- Title: Emptied German concert halls throw open their digital doors
- Date: 13th March 2020
- Summary: BERLIN, GERMANY (MARCH 11, 2020) (REUTERS) VARIOUS EXTERIORS OF CLOSED BERLIN PHILHARMONIC BUILDING SIGN ON THE DOOR INFORMING OF DAILY TOUR CANCELLATIONS FROM MARCH 11 TO APRIL 19
- Keywords: Berlin Berlin philharmonic Elbphilarmonie Germany Philharmonie Berlin concert halls coronavirus coronavirus Berlin coronavirus Germany coronavirus outbreak
- Reuters ID: LVA002C4VZD53
- Location: BERLIN, GERMANY
- City: BERLIN, GERMANY
- Country: Germany
- Duration: 00:00:20
- Aspect Ratio: 16:9
- Topics: Arts / Culture / Entertainment,Health/Medicine
- Story Text:Bans on mass gatherings introduced to slow the spread of the coronavirus pandemic might have been expected to deal a death blow to musical life, but instead led to a boom in free online concerts as audience less musicians step up to the plate.
One such was Russian-German star Igor Levit, who took to twitter on Thursday evening to stream an impromptu rendition of Beethoven's Waldstein Sonata Op. 53 from his Berlin flat to entertain audiences penned at home by the virus.
Across Europe and the world, authorities are shuttering schools, museums, night clubs and concert halls in an attempt to prevent the kind of close physical contact that fosters the transmission of an infection that has claimed over 4,000 lives.
"It's a sad time, it's a weird time, but acting is better than doing nothing," he told viewers of his stream, before sitting down at his Steinway to trill the piece's swooping opening bars. "Let's bring the house concert into the 21st century!"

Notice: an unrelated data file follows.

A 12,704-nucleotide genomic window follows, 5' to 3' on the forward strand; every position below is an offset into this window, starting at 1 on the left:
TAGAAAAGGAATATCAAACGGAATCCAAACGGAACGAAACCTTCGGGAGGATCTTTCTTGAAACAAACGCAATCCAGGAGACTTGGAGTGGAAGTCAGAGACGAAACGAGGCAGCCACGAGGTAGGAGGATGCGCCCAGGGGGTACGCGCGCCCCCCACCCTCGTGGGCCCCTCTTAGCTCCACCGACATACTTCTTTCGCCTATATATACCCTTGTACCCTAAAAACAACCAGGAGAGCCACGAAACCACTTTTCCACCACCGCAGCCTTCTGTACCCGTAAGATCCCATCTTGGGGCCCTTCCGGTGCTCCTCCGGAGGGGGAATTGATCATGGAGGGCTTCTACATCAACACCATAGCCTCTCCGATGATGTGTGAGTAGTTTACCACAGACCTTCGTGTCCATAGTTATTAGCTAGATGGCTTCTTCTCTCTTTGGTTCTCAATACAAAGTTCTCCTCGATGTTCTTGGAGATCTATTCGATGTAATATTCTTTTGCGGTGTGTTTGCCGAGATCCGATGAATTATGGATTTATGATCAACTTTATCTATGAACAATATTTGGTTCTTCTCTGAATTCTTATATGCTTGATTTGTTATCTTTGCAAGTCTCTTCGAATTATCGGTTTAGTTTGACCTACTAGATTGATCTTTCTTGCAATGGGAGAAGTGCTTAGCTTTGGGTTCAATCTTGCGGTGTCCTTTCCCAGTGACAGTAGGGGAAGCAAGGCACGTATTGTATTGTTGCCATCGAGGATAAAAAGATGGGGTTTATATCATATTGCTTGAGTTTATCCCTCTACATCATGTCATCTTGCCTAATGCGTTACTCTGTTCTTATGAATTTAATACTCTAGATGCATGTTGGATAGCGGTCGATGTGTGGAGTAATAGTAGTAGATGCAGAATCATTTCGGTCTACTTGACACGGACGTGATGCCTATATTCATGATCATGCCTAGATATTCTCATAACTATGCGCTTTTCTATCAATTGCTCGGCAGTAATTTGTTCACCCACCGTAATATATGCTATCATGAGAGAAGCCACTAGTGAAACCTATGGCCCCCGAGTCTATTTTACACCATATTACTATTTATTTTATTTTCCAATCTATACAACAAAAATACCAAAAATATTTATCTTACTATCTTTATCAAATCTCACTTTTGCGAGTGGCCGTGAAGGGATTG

Across Germany, opera houses and concert halls had the same idea. Berlin's Staatsoper, rather than calling off a performance of George Bizet's Carmen, opted to stream the story of the bewitching gypsy girl online for audiences worldwide.
Moments after that finished, the baton passed across town to conductor Simon Rattle who led the Berlin Philharmonic in a performance of Luciano Berio's Sinfonia and Bela Bartok's Concerto for Orchestra.
"The Philharmonic Berlin will be closed until 19 April - as a measure to counteract the spread of the coronavirus," the orchestra wrote, adding that they had decided to give their concert anyway, "without an audience."
Nor was the generosity confined to the high-brow: earlier this week posh English crooner James Blunt's concert in Hamburg's empty Elbphilharmonie also took place before an invisible audience of millions.
After Levit's 25-minute concert was retweeted 1,500 times and garnered almost 6,000 likes, he seemed to have acquired a taste for the new genre.
"Overwhelmed. Thank you. See you tomorrow, same time. 7 pm CET," he tweeted.
(Production: Swantje Stein, Barbara Woolsey
- Copyright Holder: REUTERS
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